* Argentina seizes YPF: On April 16th, Argentina’s president, Cristina Fernández de Kirchner, announced that her government would seize a majority stake in YPF, the nation’s largest oil company.  Under President Kirchner’s plans, which she detailed on national television, the government would take a 51% controlling stake in YPF, which is now majority-owned by Spain’s largest corporation, the energy firm Repsol YPF.  The seizure of its Argentinean subsidiary is seen in Madrid (and other European capitals) as a major threat that must now be combated.  Spain’s foreign minister, José Manuel García Margallo, said that Kirchner’s move “broke the climate of cordiality and friendship that presided over relations between Spain and Argentina.”  Several days later, in what is reported to be only the first of several retaliatory steps, Spain announced that it would stop importing biofuels from Argentina, its principal supplier — a trade worth nearly $1 billion a year to the Argentineans.

As in the other conflicts, this clash is driven by many urges, including a powerful strain of nationalism stretching back to the Peronist era, along with Kirchner’s apparent desire to boost her standing in the polls.  Just as important, however, is Argentina’s urge to derive greater economic and political benefit from its energy reserves, which include the world’s third-largest deposits of shale gas.  While long-term rival Brazil is gaining immense power and prestige from the development of its offshore “pre-salt”petroleum reserves, Argentina has seen its energy production languish.  Repsol may not be to blame for this, but many Argentineans evidently believe that, with YPF under government control, it will now be possible to accelerate development of the country’s energy endowment, possibly in collaboration with a more aggressive foreign partner like BP or ExxonMobil.

* Argentina re-ignites the Falklands crisis: At an April 15th-16th Summit of the Americas in Cartagena, Colombia — the one at which U.S. Secret Service agents were caught fraternizing with prostitutes — Argentina sought fresh hemispheric condemnation of Britain’s continued occupation of the Falkland Islands (called Las Malvinas by the Argentineans).  It won strong support from every country present save (predictably) Canada and the United States.  Argentina, which says the islands are part of its sovereign territory, has been raising this issue ever since it lost a war over the Falklands in 1982, but has recently stepped up its campaign on several fronts — denouncing London in numerous international venues and preventing British cruise ships that visit the Falklands from docking in Argentinean harbors.  The British have responded by beefing up their military forces in the region and warning the Argentineans to avoid any rash moves.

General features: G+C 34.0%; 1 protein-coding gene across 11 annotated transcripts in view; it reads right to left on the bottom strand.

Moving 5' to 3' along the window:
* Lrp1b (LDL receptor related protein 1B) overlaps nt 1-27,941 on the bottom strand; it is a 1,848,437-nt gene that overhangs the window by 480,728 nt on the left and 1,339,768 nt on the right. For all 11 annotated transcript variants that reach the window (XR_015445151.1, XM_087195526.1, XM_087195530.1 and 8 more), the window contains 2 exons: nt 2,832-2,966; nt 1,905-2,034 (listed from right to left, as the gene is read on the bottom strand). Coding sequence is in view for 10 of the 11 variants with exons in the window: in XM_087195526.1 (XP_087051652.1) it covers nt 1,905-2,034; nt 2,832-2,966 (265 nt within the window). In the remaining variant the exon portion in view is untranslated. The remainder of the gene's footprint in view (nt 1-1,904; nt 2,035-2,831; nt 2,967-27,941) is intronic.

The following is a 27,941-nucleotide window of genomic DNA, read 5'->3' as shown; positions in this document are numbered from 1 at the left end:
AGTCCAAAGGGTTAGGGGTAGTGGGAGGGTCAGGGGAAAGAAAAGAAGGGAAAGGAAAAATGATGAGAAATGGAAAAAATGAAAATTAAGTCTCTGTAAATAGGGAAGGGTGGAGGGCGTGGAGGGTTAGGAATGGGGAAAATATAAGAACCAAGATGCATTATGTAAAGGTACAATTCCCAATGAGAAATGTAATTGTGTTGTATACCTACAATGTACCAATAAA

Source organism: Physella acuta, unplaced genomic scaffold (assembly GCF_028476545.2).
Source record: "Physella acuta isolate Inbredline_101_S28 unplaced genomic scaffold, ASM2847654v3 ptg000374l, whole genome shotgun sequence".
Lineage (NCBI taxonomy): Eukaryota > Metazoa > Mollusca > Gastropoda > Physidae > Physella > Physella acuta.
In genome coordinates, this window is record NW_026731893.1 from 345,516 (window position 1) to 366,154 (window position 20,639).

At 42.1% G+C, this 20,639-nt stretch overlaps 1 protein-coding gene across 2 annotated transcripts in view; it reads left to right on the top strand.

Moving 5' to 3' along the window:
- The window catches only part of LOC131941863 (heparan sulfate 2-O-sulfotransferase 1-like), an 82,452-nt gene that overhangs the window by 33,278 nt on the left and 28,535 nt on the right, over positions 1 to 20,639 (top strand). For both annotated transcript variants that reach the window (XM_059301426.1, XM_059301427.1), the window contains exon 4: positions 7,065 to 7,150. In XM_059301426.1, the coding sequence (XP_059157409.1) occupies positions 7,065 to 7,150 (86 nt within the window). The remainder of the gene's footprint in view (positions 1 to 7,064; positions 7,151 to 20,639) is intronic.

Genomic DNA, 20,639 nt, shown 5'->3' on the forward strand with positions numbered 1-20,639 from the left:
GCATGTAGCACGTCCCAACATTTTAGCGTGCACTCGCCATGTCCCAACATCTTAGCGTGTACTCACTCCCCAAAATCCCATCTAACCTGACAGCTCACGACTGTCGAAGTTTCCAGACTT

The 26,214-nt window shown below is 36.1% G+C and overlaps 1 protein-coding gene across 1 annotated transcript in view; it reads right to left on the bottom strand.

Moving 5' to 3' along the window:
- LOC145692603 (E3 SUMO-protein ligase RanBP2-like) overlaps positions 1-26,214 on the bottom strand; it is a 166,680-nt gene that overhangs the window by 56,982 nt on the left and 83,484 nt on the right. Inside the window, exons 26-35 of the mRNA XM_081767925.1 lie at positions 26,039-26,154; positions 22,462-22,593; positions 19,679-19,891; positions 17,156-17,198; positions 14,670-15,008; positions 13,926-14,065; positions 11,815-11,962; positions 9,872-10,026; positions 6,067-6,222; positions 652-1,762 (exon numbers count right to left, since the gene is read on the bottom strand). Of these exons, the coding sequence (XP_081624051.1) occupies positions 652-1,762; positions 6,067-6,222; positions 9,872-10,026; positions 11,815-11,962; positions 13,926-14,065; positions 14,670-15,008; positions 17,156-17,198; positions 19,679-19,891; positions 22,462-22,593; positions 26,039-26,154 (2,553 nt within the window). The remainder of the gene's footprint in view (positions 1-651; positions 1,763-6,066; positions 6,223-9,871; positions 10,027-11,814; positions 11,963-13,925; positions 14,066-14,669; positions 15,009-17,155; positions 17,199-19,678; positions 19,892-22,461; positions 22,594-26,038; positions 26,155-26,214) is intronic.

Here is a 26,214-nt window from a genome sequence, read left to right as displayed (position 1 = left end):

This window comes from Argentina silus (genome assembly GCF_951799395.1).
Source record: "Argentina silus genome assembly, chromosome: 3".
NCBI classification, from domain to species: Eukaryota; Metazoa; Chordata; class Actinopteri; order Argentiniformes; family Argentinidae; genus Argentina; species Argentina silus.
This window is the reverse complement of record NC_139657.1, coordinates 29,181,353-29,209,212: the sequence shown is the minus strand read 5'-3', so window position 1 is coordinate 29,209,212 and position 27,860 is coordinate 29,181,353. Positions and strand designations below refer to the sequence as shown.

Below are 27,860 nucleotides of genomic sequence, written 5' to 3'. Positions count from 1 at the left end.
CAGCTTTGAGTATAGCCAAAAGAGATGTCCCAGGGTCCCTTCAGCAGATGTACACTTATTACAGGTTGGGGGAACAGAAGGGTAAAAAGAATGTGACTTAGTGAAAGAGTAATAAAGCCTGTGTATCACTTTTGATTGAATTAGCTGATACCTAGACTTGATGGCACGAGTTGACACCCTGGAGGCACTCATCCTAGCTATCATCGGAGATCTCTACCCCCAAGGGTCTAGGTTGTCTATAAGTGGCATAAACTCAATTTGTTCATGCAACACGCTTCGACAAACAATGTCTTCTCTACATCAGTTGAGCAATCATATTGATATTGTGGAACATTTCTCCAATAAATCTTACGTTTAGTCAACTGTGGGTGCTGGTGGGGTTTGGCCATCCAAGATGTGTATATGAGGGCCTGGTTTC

When Argentina and the U.K. fought their war over the Falklands, little was at stake save national pride, the stature of the country’s respective leaders (Prime Minister Margaret Thatcher vs. an unpopular military junta), and a few sparsely populated islands.  Since then, the stakes have risen immeasurably as a result of recent seismic surveys of the waters surrounding the islands that indicated the existence of massive deposits of oil and natural gas.  Several UK-based energy firms, including Desire Petroleum and Rockhopper Exploration, have begun off-shore drilling in the area and have reported promising discoveries.  Desperate to duplicate Brazil’s success in the development of offshore oil and gas, Argentina claims the discoveries lie in its sovereign territory and that the drilling there is illegal; the British, of course, insist that it’s their territory.  No one knows how this simmering potential crisis will unfold, but a replay of the 1982 war — this time over energy — is hardly out of the question.